Moment of truth for Turnbull’s NEG

Electricity generation in an era of changeIN October last year,the Turnbull government’sproposed National Energy Guarantee, or NEG for short, was being hailed as a workable electricity policy that the nation could live with.

Now, 10 months later, the consensus of that time has evaporated, and a stable full of hobby-horses are being whipped into position before Friday’s meeting of the Council of Australian Governments –a date that has long loomed as the NEG’s political day of reckoning.

Things may calm down once the doors of the COAG meeting close, and the participants have to weigh their individual positions against the real and pressing demands of an Australian nation demanding itspoliticians do the job they were elected to perform.

Nobody is pretending that the NEG is a perfect solution: indeed, it is probably impossible to come up withan energy framework that completely satisfies every one of the competing demands pulling the nationalelectricity market in a variety of directions at once.

But politics is above all the art of the possible, so if the NEG – as it stands – is the best option that the states and Canberra have to work with at the moment, then it should be adopted without delay to end the uncertainty that electricity market participants say has been the major impediment to large-scale investment in the grid.Those who say the NEG’s carbon reduction targets are too low should remember the decision a decade ago by the Greens to scuttleKevin Rudd’s carbon pollution reduction scheme for similar reasons.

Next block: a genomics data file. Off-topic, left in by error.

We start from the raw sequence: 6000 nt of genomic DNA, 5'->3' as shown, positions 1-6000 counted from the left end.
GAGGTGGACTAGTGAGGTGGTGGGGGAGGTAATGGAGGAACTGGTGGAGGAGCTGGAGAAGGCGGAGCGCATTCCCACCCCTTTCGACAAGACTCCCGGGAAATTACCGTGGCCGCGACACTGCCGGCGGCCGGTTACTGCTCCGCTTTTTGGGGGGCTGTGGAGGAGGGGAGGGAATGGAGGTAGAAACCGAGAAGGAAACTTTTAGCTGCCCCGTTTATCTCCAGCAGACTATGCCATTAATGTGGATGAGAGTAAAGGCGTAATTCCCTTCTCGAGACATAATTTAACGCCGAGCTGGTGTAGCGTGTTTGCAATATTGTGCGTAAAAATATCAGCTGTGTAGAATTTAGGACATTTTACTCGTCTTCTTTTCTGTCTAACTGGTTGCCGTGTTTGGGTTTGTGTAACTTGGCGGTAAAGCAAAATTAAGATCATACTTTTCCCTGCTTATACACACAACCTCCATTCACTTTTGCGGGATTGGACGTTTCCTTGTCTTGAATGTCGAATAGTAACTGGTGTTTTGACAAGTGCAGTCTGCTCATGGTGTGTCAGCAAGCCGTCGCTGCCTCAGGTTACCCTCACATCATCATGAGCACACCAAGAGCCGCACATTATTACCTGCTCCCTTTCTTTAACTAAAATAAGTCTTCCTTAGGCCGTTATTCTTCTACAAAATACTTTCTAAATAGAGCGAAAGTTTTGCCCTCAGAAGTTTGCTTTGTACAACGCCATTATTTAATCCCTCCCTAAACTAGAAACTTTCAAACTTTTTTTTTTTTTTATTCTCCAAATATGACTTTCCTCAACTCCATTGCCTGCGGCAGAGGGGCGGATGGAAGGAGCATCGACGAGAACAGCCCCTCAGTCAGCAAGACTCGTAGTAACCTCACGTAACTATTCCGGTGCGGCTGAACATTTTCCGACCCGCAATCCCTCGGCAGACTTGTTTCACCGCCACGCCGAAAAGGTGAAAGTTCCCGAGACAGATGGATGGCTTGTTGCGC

Those coming from the other direction should accept that the NEG gives existing coal-fired generators and the big industrial energy users a degree of stability in the lead-up to a federal election that will almost certainly have power prices as a major campaign topic.

At the same time, it would be wrong to promise that power prices will fall as a result of the NEG. There are so many technological uncertainties with Australia’s –and the planet’s –shift from fossil fuels to solar and wind energy that realistic price prediction is all but impossible. With climate change a global imperative, the NEG must help keep our electricity-powered society running, while guiding it to a less carbon-intensive future. No small ask, but a reality that our various governments must accept as inevitable.

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